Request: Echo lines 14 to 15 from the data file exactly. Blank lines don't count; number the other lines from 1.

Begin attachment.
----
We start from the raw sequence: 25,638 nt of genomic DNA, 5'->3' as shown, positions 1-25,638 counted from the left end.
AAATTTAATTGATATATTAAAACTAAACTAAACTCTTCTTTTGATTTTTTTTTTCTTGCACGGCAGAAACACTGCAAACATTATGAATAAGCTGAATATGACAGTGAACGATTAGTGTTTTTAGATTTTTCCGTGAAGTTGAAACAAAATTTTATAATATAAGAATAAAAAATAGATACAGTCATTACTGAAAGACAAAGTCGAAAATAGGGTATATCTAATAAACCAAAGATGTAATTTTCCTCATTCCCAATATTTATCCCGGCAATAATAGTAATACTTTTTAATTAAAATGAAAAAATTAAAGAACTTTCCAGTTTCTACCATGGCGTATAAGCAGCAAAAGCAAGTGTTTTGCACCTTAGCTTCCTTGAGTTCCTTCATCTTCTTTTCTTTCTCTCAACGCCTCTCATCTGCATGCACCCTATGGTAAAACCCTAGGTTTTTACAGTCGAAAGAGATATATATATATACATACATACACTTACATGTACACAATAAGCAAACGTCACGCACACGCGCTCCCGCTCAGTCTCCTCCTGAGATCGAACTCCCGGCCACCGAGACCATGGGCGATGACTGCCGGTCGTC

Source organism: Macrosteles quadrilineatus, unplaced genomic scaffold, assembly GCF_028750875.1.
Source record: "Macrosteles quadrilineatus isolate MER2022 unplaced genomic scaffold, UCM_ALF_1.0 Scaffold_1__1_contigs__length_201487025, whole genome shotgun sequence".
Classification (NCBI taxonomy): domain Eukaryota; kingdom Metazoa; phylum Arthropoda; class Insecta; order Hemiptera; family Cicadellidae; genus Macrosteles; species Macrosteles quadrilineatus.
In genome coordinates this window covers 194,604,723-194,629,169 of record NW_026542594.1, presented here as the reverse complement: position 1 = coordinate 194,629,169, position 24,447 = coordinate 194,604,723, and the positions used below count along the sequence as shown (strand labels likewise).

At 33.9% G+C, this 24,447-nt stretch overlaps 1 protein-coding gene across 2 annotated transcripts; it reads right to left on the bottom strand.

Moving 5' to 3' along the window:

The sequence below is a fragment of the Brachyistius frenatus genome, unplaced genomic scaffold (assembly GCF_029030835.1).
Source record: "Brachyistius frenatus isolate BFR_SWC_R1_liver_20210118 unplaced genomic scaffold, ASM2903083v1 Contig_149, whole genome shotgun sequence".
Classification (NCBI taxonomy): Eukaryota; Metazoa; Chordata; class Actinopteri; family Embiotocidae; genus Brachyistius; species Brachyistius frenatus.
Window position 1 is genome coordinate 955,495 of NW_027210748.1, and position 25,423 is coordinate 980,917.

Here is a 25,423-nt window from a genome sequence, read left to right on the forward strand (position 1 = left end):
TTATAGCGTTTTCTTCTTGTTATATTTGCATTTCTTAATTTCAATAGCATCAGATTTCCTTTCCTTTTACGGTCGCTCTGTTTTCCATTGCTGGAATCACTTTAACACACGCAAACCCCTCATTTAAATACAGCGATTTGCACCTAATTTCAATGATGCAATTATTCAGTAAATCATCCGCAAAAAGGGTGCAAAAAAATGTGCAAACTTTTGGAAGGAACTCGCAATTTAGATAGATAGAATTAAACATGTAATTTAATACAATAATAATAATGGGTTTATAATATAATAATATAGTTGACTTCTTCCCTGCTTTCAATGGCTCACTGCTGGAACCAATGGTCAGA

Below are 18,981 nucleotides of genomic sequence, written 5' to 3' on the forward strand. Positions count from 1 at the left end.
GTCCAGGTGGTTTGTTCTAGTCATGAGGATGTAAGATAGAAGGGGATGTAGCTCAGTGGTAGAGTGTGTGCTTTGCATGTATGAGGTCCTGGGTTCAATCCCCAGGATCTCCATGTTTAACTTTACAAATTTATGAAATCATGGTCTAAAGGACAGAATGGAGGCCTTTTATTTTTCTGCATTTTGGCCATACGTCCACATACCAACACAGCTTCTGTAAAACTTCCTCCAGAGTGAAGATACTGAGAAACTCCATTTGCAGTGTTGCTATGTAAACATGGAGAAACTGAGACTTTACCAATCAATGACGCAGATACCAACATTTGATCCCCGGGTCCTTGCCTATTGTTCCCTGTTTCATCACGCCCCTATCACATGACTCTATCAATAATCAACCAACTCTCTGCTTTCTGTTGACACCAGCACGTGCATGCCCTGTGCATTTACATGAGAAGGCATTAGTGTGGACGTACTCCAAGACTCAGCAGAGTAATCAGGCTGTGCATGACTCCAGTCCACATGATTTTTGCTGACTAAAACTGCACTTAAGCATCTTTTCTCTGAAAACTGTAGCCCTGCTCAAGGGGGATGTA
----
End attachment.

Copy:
TTATAGCGTTTTCTTCTTGTTATATTTGCATTTCTTAATTTCAATAGCATCAGATTTCCTTTCCTTTTACGGTCGCTCTGTTTTCCATTGCTGGAATCACTTTAACACACGCAAACCCCTCATTTAAATACAGCGATTTGCACCTAATTTCAATGATGCAATTATTCAGTAAATCATCCGCAAAAAGGGTGCAAAAAAATGTGCAAACTTTTGGAAGGAACTCGCAATTTAGATAGATAGAATTAAACATGTAATTTAATACAATAATAATAATGGGTTTATAATATAATAATATAGTTGACTTCTTCCCTGCTTTCAATGGCTCACTGCTGGAACCAATGGTCAGA

Below are 18,981 nucleotides of genomic sequence, written 5' to 3' on the forward strand. Positions count from 1 at the left end.